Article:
Impossible is nothing for the Boys in Green
For years we were forced to listen to the high priests of sport preaching about the sanctity of the "beautiful game". All the while we stoically accepted it was our lot to be the honest journeymen bending the knee at the altar of the hoof-and-hope creed.
Thus, we turned our goals into the footballing equivalent of the medieval Trebuchet, catapulting everything we could from one end of the field to the other willing the walls to fall, that we might sack the citadels of the great footballing nations. And for all our heroics before that now momentous night in Lille, when the forehead of Robbie Brady and the silken touch of Wes Hoolahan produced a spell of national enchantment, we had become used to surviving at subsistence levels on the crumbs of gallant defeats.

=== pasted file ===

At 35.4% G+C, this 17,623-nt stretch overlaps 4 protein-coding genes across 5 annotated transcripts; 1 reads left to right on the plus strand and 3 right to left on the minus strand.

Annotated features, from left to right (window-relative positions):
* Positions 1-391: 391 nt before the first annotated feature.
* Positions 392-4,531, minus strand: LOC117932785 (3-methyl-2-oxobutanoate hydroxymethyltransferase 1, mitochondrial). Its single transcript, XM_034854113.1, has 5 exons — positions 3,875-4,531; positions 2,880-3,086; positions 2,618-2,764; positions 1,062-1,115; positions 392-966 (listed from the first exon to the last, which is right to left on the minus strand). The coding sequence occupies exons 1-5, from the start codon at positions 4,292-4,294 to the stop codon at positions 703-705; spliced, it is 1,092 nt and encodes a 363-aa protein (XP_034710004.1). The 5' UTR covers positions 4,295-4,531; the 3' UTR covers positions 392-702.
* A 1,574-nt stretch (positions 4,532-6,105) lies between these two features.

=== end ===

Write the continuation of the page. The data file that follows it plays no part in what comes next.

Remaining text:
Only our memories could be golden. But in a split second a wormhole opened in time; we revisited the promised land first glimpsed by the likes of Ray Houghton and Ronnie Whelan. Despite the fact that fans had to go back to 2002 to find the last time the Boys in Green won a match in a competitive tournament, enthusiasm, emotion and the edge of expectation has never blunted.